What are Tax Foreclosures?

Banks do not have a cornerstone on the foreclosure market. The government also gets their share of repossessed property courtesy of tax foreclosures.

What is a tax foreclosure?

For each house, condo and plot of land, there are property taxes that must be paid to the state. If the owner (either private or corporation) does not pay their taxes in a timely fashion or in full, the local authorities may put a tax lien on the property and if that is not cleared up, a tax foreclosure is the likely outcome.

A tax lien by the government is their legal claim upon the property of another in order to secure payment of a debt. The county will impose a lien and a tax foreclosure if a property owner fails to pay the required taxes on his or her property. Typically, the foreclosed homes are sold at auction and for the amount of the back taxes so the county can fill the gap of the lost tax income.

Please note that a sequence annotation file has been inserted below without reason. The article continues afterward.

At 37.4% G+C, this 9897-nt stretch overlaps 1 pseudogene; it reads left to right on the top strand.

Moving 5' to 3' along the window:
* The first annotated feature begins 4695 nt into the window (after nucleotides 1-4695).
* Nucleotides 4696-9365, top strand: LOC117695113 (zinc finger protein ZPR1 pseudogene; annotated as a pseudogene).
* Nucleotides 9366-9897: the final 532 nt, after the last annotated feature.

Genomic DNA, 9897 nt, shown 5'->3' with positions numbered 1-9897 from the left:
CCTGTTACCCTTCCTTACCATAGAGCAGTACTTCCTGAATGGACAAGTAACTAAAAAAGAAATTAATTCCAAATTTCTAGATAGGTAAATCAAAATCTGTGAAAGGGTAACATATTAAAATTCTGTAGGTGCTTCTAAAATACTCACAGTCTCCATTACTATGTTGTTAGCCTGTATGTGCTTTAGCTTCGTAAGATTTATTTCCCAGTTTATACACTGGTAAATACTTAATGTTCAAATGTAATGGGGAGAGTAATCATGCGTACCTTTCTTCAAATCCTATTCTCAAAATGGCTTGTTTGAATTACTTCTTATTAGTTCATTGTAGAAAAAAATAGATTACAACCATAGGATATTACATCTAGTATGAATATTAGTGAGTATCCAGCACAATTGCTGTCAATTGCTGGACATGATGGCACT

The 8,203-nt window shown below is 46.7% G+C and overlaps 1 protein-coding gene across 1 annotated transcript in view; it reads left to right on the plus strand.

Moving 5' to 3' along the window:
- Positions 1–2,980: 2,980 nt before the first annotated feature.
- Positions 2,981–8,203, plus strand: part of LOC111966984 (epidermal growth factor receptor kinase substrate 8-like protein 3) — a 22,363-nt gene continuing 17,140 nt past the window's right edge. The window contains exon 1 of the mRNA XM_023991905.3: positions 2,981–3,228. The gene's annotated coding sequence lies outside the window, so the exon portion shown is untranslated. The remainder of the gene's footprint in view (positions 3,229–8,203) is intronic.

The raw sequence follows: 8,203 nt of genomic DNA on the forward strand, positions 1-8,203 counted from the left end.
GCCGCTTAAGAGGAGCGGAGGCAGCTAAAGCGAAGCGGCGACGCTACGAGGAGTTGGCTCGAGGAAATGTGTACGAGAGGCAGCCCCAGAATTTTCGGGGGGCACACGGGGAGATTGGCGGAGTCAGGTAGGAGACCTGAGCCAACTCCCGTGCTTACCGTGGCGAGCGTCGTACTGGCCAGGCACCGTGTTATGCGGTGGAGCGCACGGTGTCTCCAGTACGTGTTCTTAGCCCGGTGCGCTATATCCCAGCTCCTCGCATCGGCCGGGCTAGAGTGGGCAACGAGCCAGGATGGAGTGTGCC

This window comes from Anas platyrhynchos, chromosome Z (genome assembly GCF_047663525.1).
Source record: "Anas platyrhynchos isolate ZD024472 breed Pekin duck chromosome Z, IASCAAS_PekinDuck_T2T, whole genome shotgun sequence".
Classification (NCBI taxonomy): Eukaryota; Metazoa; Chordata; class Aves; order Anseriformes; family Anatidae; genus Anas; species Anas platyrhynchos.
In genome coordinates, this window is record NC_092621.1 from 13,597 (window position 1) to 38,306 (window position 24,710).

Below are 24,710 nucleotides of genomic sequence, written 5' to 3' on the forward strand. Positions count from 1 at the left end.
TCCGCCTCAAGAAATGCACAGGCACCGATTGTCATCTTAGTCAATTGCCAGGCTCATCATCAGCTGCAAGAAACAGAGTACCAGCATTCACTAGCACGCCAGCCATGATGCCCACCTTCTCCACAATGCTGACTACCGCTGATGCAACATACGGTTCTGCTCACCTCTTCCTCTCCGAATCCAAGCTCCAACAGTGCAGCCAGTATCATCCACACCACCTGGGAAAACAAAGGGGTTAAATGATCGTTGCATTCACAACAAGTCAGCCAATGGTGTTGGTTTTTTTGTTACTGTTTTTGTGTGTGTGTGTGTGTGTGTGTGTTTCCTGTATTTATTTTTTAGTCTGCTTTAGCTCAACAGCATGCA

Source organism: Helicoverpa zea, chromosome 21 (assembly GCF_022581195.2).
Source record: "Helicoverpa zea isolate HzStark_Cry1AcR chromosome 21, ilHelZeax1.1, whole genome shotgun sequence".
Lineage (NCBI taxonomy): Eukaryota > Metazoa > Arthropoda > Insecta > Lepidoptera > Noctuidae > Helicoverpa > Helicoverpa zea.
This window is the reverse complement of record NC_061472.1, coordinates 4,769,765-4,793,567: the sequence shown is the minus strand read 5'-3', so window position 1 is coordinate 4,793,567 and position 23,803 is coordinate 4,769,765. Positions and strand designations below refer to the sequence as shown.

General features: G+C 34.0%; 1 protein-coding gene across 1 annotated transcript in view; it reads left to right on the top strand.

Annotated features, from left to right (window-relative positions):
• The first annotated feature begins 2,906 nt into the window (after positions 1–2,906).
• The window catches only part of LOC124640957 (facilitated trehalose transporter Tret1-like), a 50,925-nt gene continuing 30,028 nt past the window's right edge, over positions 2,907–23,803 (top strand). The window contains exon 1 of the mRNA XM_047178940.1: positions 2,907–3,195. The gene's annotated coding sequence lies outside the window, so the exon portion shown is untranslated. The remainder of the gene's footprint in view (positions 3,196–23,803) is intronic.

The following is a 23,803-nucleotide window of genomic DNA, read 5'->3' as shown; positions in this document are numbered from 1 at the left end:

How are tax foreclosures sold?

Tax foreclosure sales, also known as “tax deed” sales legally must be promoted to the public to coincide with the local laws of the land. During the auction process anyone can bid on the property, even the original owner. The highest bidder of the tax foreclosed home or property is generally the winner.

Tax foreclosures may be an excellent way to score a bargain on a home. It is important to note that if you are interested in purchasing a tax foreclosure you should research the process and the property thoroughly so you are not taken by any surprises.